Q. What is the Knight Community Information Challenge?
A.The Knight Community Information Challenge helps community and place-based foundations have an impact on issues they care about by providing matching funding for news and information projects. Launched as traditional media models began to falter, the challenge encourages local foundations to step in and take a leadership role in ensuring that residents are informed about and engaged in issues important to them.
Each year, the challenge launches an open call for ideas. In addition the challenge helps foundations get the latest media trends via the Media Learning Seminar, a gathering of foundation, media and tech leaders to explore ways to meet information needs; provides access to Circuit Riders, or technical support to guide grant makers at any stage of a project and ongoing training through the Knight Digital Media Center.
In 2013, the challenge will provide up to $50,000 in seed funding to community and place-based foundations (though open government projects may be considered for larger grants). While the challenge is an open call for all kinds of ideas, preference will be given to Open Government projects, an area in which we see great promise.
Innovators who are looking to test a news and information project in a local community are encouraged to participate, but they must partner with a community or place-based foundation.
Q. How do you define Open Government?
Our definition is broad: We are looking for Open Government projects that improve the way that people and governments interact.
Q. When can my organization apply for the challenge?
A. The application period will be open May 1, 2013 and close June 1, 2013.
Q. Who can enter?
A. The challenge is open to all North American community foundations. It is also open to geographically oriented foundations that have a place-based focus similar to a community foundation.
Innovators in media and technology are encouraged to participate, but they must partner with a foundation. Additionally, the foundation must be the official applicant to the challenge. If you fall into this category, please see the FAQ for innovators below.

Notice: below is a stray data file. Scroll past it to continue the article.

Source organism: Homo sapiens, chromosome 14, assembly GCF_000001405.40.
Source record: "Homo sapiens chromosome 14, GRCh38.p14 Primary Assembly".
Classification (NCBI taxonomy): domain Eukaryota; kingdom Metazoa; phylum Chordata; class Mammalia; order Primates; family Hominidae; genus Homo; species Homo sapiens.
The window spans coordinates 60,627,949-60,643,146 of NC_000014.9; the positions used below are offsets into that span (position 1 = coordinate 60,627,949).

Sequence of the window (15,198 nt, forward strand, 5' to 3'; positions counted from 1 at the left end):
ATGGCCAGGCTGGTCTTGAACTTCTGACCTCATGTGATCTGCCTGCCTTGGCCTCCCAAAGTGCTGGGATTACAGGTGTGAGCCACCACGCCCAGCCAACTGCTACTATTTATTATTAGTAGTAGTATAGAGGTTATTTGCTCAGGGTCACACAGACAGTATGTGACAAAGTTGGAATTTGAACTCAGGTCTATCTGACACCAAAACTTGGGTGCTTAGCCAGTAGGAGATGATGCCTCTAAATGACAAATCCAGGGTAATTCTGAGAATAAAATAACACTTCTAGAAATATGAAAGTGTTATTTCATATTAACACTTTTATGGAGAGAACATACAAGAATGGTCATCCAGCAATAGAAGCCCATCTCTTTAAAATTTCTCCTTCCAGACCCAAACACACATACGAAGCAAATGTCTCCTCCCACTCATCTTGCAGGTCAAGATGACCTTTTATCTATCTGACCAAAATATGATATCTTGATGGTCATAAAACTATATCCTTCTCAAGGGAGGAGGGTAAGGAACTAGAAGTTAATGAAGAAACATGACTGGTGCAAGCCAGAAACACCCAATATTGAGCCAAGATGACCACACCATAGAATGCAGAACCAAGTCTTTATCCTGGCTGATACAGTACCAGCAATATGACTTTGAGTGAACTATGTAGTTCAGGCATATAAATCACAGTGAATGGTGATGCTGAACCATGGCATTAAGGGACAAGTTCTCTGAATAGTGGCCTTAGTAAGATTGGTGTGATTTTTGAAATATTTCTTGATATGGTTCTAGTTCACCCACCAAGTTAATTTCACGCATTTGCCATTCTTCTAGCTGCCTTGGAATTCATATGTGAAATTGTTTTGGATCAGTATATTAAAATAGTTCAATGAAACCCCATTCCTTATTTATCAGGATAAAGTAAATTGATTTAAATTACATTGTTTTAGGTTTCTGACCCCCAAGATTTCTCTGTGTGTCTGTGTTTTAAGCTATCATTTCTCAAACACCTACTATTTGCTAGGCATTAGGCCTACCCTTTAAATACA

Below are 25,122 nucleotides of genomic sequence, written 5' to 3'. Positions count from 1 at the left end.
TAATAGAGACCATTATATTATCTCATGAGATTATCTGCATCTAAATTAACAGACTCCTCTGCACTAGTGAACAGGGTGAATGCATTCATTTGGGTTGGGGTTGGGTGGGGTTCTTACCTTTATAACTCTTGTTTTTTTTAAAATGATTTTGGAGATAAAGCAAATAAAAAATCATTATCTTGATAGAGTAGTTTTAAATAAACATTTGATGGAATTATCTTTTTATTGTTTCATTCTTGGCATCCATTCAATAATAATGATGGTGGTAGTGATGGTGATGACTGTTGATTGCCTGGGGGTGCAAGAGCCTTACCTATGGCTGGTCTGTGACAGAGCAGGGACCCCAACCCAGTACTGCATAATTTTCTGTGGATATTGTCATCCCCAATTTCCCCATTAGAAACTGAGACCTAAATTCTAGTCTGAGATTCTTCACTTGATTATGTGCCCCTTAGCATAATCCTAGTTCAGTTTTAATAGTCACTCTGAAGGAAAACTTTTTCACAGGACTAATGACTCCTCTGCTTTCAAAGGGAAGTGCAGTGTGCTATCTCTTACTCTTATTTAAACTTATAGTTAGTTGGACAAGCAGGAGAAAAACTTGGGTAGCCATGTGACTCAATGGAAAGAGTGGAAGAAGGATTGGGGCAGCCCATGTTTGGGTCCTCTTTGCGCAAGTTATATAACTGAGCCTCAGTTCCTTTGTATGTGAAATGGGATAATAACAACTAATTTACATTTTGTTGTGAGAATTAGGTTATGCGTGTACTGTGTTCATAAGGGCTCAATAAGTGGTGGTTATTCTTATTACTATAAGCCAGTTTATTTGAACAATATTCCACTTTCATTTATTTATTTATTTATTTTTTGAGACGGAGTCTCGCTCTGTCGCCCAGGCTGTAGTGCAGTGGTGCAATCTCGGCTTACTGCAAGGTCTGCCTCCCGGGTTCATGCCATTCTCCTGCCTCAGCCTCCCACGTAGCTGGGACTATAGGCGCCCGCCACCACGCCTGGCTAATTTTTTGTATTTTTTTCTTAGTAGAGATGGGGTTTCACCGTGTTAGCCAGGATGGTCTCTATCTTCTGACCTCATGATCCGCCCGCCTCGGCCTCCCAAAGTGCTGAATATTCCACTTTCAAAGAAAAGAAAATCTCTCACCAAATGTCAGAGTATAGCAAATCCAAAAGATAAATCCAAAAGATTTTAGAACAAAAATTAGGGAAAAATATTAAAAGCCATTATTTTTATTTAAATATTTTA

Q. How do we know if we qualify to apply?
A. The challenge encourages foundations with a clear place-based focus in whole or in part to apply. Consider that place-based foundations are set up to meet core needs of communities. If your foundation does the same, we want to get your proposal.
Q. What are you looking for?
A. Knight is looking for projects that help people be informed about and engaged in the issues important to them. Projects can meet an information need, foster community engagement and or help residents participate in the creation and sharing of news and information. Take a look at our previous winners to see what piqued our interest. We are not wedded to any model of delivering news and information. However, we are looking for models that potentially can be replicated in other cities and towns. Also, in the 2013 challenge, we’ll invite applications specifically focused on Open Government. In this special focus area, we’d expect to see foundations partnering with municipalities and innovators on such projects.
Q. What are you not looking for?
A. This challenge is not about helping community or place-based foundations improve their media relations and marketing, or expand their own Web sites, important as these may be.
Q. What is the application process like?
A. The short, initial application must be completed online. If we like your idea, we'll invite you to complete a full proposal.